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Detailed Estate Planning Documents Help To Avoid Inter-family Conflict After Death

Image of preparing a will estate planning Elder Law create a will  on estate management asset protection law site

Let’s face it, anyone who’s ever been involved in any relationship – and no one can avoid that – knows that relationships are complicated.  Familial relationships are often the most complicated. Conflicts can arise between spouses, siblings, generations, and in-laws.

Creating a well-thought-out estate plan with detailed estate planning documents helps avoid conflicts among family after death.

The reasons for inter-family conflicts are as varied as the different personalities that exist. And, after parents pass on, the conflicts can get really heated and nasty if there have been challenges prior to death. The importance of having detailed estate planning documents cannot be overestimated whether there are relationship conflicts in your family or not. You can make everything smoother for your loved ones and if there are conflicts you can help your loved ones avoid litigation by creating a very detailed estate plan.

I’ve outlined a few tips that can help you create an estate plan that will help avoid inter-family conflicts after your passing.

First of all, if there are conflicts that you are aware of that may be problematic after your passing, make your attorney aware of the problems. This will enable your attorney to draft your estate planning documents to manage or avoid the potential conflicts identified.

Know your assets and their importance to your loved ones. Your estate planning documents can be tailored to account for the distribution of assets to certain family members who may value said assets more than others.  One way to avoid some problems post-mortem is to give tangible personal property away to family members while you are still alive.  Also, if you recognize that certain assets may cause conflict after your passing, you can plan ahead and sell the asset prior to your death so it is no longer presents a problem.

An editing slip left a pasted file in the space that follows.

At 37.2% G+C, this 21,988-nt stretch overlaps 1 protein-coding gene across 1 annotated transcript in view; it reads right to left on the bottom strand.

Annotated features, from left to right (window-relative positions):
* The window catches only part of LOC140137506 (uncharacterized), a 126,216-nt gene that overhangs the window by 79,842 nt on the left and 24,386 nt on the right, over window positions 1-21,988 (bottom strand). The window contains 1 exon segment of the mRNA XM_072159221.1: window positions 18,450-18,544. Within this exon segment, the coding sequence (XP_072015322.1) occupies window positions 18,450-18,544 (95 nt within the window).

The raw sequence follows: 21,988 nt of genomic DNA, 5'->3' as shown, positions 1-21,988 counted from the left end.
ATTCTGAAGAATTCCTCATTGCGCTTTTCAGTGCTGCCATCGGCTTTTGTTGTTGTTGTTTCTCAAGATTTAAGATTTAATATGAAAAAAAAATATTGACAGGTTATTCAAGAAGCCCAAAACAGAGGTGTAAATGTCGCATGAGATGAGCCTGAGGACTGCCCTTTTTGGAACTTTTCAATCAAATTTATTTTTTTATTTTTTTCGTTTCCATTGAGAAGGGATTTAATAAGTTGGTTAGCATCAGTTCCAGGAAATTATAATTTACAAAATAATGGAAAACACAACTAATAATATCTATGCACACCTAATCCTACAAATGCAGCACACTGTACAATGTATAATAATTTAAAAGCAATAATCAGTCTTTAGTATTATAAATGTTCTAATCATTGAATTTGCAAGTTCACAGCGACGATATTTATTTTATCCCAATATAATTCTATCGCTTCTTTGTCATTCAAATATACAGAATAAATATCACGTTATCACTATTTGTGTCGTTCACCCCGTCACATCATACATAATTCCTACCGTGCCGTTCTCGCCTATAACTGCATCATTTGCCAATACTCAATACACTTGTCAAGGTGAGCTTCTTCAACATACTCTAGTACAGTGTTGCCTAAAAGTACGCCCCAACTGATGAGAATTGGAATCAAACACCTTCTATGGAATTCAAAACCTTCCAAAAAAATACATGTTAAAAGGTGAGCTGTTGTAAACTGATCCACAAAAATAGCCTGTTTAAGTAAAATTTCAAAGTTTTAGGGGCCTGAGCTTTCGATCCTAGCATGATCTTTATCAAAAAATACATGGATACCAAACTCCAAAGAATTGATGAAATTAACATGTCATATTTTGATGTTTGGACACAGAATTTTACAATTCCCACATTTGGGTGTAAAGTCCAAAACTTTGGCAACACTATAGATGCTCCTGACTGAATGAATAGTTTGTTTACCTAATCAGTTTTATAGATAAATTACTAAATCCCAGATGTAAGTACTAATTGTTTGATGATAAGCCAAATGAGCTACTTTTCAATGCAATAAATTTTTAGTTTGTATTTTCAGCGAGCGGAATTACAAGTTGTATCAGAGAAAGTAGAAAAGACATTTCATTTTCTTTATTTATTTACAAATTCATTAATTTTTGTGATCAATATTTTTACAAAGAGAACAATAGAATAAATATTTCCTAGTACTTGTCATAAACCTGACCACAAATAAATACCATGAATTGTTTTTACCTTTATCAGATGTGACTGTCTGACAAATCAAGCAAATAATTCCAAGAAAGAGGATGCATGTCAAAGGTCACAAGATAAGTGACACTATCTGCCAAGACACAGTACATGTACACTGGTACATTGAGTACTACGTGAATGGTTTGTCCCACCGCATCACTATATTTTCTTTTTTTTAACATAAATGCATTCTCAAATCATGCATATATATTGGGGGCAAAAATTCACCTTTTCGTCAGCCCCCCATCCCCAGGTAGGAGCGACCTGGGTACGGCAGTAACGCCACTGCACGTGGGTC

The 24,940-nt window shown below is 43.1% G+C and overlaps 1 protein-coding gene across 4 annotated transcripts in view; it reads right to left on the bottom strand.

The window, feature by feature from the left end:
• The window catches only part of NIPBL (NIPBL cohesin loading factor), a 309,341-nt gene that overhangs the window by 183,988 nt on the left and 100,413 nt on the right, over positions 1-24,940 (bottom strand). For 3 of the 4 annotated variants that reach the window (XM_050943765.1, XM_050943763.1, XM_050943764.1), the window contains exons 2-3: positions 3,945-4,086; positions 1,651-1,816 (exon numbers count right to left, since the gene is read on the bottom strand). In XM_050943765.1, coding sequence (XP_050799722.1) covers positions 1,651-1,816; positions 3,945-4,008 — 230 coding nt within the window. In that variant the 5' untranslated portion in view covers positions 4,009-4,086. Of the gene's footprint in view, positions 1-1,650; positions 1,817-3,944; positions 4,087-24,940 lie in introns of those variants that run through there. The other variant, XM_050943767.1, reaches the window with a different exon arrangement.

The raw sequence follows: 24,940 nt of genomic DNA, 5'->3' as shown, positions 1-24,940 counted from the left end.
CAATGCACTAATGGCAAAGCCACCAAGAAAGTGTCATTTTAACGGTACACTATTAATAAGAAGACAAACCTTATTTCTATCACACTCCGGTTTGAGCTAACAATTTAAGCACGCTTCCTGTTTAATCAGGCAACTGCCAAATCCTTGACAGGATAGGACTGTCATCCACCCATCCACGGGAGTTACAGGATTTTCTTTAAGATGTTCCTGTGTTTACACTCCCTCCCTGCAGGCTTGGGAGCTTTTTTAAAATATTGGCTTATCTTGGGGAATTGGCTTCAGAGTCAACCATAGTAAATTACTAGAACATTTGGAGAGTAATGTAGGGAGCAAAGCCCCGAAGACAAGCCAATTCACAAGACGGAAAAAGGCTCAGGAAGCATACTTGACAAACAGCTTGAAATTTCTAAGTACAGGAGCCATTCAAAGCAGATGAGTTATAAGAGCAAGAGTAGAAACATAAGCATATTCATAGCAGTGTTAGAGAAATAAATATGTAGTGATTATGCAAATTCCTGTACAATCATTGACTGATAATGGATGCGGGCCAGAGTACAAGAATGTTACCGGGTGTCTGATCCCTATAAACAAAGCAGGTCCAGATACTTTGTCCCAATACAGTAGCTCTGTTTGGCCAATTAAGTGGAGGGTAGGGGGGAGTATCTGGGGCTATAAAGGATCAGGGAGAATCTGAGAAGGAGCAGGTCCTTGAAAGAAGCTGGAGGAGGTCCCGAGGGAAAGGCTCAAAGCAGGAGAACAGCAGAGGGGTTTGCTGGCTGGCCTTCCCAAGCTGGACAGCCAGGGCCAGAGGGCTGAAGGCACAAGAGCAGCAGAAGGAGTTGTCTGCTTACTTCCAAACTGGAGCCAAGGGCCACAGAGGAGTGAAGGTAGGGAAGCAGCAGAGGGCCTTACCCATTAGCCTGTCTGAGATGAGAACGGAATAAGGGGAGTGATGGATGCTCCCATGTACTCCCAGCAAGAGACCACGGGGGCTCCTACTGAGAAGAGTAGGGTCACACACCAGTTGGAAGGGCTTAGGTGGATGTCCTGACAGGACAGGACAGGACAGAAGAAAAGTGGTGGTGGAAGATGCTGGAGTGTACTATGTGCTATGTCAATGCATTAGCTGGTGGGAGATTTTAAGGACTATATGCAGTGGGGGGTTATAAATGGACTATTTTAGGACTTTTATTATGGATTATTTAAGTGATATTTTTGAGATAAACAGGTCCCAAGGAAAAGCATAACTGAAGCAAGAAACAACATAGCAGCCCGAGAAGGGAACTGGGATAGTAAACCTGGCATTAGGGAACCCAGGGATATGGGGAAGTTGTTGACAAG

Remember that communication is key. Keeping your estate plan a secret from family members is rarely a good idea and can cause family members to feel isolated, which is often a source of conflict. Your family is more likely to accept your estate planning decisions when they have been informed by you personally, and just by a document read by an attorney after your passing.  You can personally explain to your loved ones why you have made your decisions, which may be absent from the estate planning document.

Establishing an estate plan can be done at any time, but the sooner the better. As we have all learned in the past year and a half, there are no guarantees.

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